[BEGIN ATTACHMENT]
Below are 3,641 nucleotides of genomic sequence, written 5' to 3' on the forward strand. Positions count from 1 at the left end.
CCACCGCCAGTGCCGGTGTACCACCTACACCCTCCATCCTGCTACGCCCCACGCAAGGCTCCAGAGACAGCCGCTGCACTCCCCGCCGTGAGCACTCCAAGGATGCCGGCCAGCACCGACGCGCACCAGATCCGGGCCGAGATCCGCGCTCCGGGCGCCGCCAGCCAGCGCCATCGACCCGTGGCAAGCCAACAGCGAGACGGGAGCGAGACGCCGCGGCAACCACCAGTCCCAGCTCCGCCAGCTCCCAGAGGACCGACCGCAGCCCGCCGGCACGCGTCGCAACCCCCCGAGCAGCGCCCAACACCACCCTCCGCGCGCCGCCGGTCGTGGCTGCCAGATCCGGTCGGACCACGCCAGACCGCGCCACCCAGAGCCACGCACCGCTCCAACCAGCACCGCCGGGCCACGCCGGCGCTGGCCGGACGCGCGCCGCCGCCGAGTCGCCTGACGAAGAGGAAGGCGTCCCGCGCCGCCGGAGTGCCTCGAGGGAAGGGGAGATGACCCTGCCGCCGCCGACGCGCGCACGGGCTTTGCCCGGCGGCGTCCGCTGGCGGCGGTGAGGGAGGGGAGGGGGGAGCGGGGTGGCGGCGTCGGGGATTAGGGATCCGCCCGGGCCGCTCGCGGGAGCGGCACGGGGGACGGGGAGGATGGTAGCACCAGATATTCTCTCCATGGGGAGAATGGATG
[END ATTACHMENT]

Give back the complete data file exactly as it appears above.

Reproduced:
Below are 3,641 nucleotides of genomic sequence, written 5' to 3' on the forward strand. Positions count from 1 at the left end.
CCACCGCCAGTGCCGGTGTACCACCTACACCCTCCATCCTGCTACGCCCCACGCAAGGCTCCAGAGACAGCCGCTGCACTCCCCGCCGTGAGCACTCCAAGGATGCCGGCCAGCACCGACGCGCACCAGATCCGGGCCGAGATCCGCGCTCCGGGCGCCGCCAGCCAGCGCCATCGACCCGTGGCAAGCCAACAGCGAGACGGGAGCGAGACGCCGCGGCAACCACCAGTCCCAGCTCCGCCAGCTCCCAGAGGACCGACCGCAGCCCGCCGGCACGCGTCGCAACCCCCCGAGCAGCGCCCAACACCACCCTCCGCGCGCCGCCGGTCGTGGCTGCCAGATCCGGTCGGACCACGCCAGACCGCGCCACCCAGAGCCACGCACCGCTCCAACCAGCACCGCCGGGCCACGCCGGCGCTGGCCGGACGCGCGCCGCCGCCGAGTCGCCTGACGAAGAGGAAGGCGTCCCGCGCCGCCGGAGTGCCTCGAGGGAAGGGGAGATGACCCTGCCGCCGCCGACGCGCGCACGGGCTTTGCCCGGCGGCGTCCGCTGGCGGCGGTGAGGGAGGGGAGGGGGGAGCGGGGTGGCGGCGTCGGGGATTAGGGATCCGCCCGGGCCGCTCGCGGGAGCGGCACGGGGGACGGGGAGGATGGTAGCACCAGATATTCTCTCCATGGGGAGAATGGATG